Running a Django server that provides content to an iOS client is
a combination that’s worked great for the apps I’ve worked on.
Getting everything talking to each other is easy as long as both
processes are running on the same machine: just run the Django server
as usual, then run the iOS app in the simulator and point it to
Some iOS features, though, are hard to test in the simulator.
Barcode scanning, accelerometer tracking, and other hardware features
can only be tested on a real device. But running the app on a device
means you can’t just say
localhost and expect to connect to your laptop;
you’ll need a way to reference your development machine without using the IP
address, which changes too often to be useful.
This is exactly what Bonjour is for. Bonjour is Apple’s implementation of “zero configuation networking,” which lets apps publish and browse network services.
Among other things, Bonjour gives your machine a hostname in the
domain, which stays constant even as your IP changes.
You can find your machine’s Bonjour hostname in the Sharing pane of System Preferences.
You can see that my laptop goes by the name
justin-macbook-pro.local. In my iPhone app,
instead of connecting to
localhost:8000, I’ll instead connect to
There is no Step 2; it’s really that easy! No matter how many times my laptop changes
it’s IP address, that hostname will always resolve to the right machine. Now I can run
my iPhone app on a real device and it’s almost as easy as when everything was on localhost
(you do have to remember to tell Django to listen on all interfaces: just say
manage.py runserver 0.0.0.0:8000).
There’s an obvious downside, though: now my machine name is in the code. What if I’m not the only developer on the project? Is everyone going to maintain their own version of the configuration, with their own hostname in place of mine? That would work, but it just feels icky, to use a technical term.
What if we didn’t have to hard-code anything at all, and the iPhone app could discover the server totally automatically?
Let’s publish our Django server as a full-fledged Bonjour service, and then write some iOS code to browse for it.
Apple has some Objective-C APIs for publishing services, and there’s at least
one Python library that claims to do the same, but there’s an even easier way:
a commandline tool called
dns-sd (read the man page for details).
In a nutshell, invoking
dns-sd follows this format:
dns-sd -R <name> <type> <domain> <port>
Breaking it down a piece at a time:
-Rmeans we want to register (i.e., publish) a service.
_http._tcp. You can and should make up your own types, like
So, our hypothetical Django server would be published like so:
dns-sd -R "App API on Justin's MacBook" _myapp._tcp local 8000
To make life easier, I’ve written a Python script called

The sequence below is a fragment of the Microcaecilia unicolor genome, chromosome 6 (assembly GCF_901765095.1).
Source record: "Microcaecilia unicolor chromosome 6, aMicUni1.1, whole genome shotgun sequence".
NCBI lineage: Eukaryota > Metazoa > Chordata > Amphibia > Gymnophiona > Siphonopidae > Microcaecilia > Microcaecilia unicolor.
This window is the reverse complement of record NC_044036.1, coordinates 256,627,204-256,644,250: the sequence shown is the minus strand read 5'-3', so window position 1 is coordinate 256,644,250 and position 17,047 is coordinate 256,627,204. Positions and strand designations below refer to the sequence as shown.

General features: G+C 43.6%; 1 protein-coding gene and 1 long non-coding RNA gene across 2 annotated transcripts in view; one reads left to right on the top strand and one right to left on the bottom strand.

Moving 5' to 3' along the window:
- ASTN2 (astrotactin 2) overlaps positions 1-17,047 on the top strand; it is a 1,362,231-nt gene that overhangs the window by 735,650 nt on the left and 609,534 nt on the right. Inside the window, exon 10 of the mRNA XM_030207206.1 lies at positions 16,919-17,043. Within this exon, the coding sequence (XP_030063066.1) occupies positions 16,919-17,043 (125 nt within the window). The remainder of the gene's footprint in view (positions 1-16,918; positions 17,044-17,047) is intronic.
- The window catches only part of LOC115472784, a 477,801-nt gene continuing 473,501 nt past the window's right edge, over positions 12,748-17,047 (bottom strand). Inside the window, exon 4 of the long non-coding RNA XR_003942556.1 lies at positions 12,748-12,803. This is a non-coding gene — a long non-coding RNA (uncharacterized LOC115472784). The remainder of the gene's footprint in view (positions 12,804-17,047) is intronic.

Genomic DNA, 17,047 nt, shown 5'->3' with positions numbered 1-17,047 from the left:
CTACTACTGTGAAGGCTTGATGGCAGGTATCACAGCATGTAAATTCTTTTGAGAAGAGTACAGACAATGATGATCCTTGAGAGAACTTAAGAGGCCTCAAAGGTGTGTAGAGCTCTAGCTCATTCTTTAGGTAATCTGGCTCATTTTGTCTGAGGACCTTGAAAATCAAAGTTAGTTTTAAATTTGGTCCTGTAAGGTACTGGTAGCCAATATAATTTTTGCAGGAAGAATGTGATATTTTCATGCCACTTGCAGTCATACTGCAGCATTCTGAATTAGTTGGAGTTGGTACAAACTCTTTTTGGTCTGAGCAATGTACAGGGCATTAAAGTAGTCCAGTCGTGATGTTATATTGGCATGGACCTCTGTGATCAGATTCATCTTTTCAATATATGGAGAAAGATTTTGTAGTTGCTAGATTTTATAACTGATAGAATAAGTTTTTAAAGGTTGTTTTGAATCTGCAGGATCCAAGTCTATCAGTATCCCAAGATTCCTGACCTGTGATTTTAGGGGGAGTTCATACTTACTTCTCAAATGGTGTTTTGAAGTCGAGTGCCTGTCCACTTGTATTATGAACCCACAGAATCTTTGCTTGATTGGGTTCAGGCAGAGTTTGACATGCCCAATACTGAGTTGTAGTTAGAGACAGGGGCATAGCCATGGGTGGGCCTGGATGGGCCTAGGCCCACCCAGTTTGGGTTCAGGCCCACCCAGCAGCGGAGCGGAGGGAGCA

that will both run your Django project and publish it using Bonjour.
A Bonjour type, like
_http._tcp, is used to filter for specific services.
Unless you’re trying to be a drop-in replacement for something else, your app
should have it’s own unique type. In these examples, I’m using
There’s a list of all registered types that has lots of examples.
You might be thinking, “Wait, aren’t we just an HTTP server? Why not use
We don’t want to do that, because the fact that our service uses HTTP as a transport
should be considered an implementation detail. The
_http._tcp type has a very specific use:
it’s for servers that deliver web pages intended to be displayed in a browser.
That’s not what our server does: it’s an API, not web pages, so that’s not the right type for us.
To use a real example, when you enable iTunes music sharing, your copy of iTunes
starts up an embedded web server: the music sharing is actually done over HTTP.
But iTunes uses the Bonjour type
_daap._tcp to distinguish itself from other HTTP servers.
Your app should use the same strategy.
Finding a Bonjour service isn’t too hard, but it does involve two layers
of delegation, which can make the code hard to follow. There are two phases:
in the first, we’ll browse for any services that match the type we want (
then, we’ll pick a single service and resolve it, which will tell us the hostname
and port to connect to.
To browse for services, you need an
NSNetServiceBrowser. Give it a delegate,
then tell it what type of services you want (FYI, all these code samples are using ARC).
Passing in an empty string for the domain means you want the default domain,
As the service browser finds services, it notifies the delegate. It calls the delegate once per service, so if you want to do something with the whole collection of them, you need to maintain a list yourself.
moreComing parameter is a hint that there may or may not be more pending calls to this method.
Apple recommends using this flag to determine when to update your UI, but in this
case I’m using it to decide when to stop browsing and start resolving.
In some apps, you might want to let the user choose which service to use. For our purposes, we can assume there’s usually only one service, so we’ll just grab the first one and resolve it. This is where the second level of delegation happens: the service needs a delegate to notify when it finishes resolving.
At this point, you have all the info you need to connect to this service.
I just take the hostname and port, slap them together with
then create an
NSURL from that.
I put together a class to handle the details for me, called
RB prefix is to match
runserver-bonjour). Using it is as easy as specifying
the type and providing a completion block that takes a resolved service.
There’s even a category on
NSNetService to create an HTTP URL for you.
This short trip through Bonjour doesn’t nearly do it justice: it’s a powerful toolkit for sharing and discovering other apps and devices. Apple’s Bonjour Overview can take you an a deep dive into everything it has to offer.
I spend my days creating software at Apple, and I occassionally write or make videos that I share here.